The solution is simple ~ the very first document in every pre-retirement notification pack should be a brightly coloured card which says in big bold letters “YOU SHOULD, AS SOON AS POSSIBLE, SEEK INDEPENDENT ADVICE TO ENSURE YOU FIND THE RETIREMENT INCOME PRODUCT WHICH IS MOST APPROPRIATE FOR YOU AND YOUR PENSION FUND”. It’s so simple that a 10 year old could figure it out. Why can’t the FSA?

    Many may suspect the answer to be that the FSA doesn’t wish to be seen to be promoting the benefits of independent financial advice (even though their Money Made Clear booklet is very good in this respect ~ but the trouble is that without that brightly coloured card, many people may find the whole busines so intimidating that they don’t actually read it).

  9. the major problem is that the majority do not have large pension pots and are not keen to give some of their tax free cash to an adviser to research the market and the feel it is too complicated for them to do themselves, so they go to their provider

  10. The answer is very simple. Ban the implementation of the annuity until the providers come up with a simple form that states something along the lines of “We probaly cant give you as much income from your pension as others. Please look into this before taking your pension with us”. Enclose a simple form for the client to sign to say they have looked around and want to go ahed with the annuity from their existing provider. Why make it any harder than that. If the indusstry wont comply then change the law to force it upon them.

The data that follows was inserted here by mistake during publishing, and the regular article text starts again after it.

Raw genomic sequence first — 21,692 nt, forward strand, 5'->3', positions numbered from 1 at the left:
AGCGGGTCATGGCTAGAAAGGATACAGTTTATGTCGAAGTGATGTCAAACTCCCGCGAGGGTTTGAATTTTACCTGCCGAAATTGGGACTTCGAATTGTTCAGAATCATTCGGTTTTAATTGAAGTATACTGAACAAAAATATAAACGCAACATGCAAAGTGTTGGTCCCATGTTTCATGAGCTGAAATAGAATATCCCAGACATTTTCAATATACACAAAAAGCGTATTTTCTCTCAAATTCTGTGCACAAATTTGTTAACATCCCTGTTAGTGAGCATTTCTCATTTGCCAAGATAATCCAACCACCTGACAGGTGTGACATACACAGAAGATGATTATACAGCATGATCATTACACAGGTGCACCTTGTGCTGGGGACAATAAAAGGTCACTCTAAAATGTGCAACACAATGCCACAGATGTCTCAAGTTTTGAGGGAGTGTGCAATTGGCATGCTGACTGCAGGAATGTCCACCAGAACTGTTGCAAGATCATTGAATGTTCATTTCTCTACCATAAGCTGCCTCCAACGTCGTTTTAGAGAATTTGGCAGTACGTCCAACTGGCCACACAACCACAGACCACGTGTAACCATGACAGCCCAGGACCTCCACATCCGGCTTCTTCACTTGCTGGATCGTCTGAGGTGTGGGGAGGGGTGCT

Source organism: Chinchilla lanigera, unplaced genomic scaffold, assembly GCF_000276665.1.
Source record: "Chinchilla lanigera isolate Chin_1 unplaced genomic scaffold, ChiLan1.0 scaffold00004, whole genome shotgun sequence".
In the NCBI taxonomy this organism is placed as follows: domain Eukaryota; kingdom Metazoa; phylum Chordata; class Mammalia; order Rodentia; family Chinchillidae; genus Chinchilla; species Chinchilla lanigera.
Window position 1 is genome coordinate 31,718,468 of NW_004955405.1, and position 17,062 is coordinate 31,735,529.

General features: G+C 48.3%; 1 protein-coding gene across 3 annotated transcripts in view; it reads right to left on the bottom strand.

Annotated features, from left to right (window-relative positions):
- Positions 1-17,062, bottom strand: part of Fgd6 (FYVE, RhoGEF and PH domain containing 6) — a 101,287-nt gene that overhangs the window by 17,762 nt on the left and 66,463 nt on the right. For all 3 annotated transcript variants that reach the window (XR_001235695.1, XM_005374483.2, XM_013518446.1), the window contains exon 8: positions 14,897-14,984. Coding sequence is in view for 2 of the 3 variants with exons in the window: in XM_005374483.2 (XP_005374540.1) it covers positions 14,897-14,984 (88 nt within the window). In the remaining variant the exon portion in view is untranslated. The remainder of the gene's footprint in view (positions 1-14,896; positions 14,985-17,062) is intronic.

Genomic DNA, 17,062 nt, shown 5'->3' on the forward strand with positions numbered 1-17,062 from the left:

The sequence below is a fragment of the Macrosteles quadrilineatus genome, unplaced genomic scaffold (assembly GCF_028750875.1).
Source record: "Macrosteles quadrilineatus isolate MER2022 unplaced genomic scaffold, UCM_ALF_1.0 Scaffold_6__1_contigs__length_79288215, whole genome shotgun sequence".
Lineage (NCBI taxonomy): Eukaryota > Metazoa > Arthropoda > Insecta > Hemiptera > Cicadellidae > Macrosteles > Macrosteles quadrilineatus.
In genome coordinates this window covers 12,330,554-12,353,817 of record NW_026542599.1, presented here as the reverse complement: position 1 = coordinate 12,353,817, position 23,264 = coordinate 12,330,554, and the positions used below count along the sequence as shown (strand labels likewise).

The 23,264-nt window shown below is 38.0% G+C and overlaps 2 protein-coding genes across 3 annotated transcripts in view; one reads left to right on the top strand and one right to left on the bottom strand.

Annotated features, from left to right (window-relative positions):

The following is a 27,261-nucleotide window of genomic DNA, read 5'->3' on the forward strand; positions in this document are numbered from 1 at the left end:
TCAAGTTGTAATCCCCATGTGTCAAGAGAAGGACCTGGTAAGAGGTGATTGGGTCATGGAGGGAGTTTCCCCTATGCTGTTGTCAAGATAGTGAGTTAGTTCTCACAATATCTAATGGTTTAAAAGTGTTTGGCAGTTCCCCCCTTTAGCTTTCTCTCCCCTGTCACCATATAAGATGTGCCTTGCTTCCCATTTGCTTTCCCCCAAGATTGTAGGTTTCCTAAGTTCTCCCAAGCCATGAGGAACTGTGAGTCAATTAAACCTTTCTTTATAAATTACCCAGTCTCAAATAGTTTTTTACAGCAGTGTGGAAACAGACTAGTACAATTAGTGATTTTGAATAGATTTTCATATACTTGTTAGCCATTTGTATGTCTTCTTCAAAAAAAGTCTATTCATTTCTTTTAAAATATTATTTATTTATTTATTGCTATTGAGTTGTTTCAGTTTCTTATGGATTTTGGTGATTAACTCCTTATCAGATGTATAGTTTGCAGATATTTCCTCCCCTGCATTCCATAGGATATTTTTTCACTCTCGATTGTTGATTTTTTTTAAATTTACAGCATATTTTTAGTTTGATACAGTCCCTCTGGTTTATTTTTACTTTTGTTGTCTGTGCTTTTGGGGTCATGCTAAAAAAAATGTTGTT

11. There are some policyholders who actually WANT their pension with their current provider. However much we might disagree, who are we to argue with freedom of choice?

  12. David Trenner - Intelligent Pensions 13th December 2010 at 5:01 pm

    “There are some policyholders who actually WANT their pension with their current provider. However much we might disagree, who are we to argue with freedom of choice?”

    This is the ABI mantra. Can someone please explain why anyone who knew they could get £1,000 p.a. from Standard or Canada Life would WANT £850 p.a. from Scottish Widows??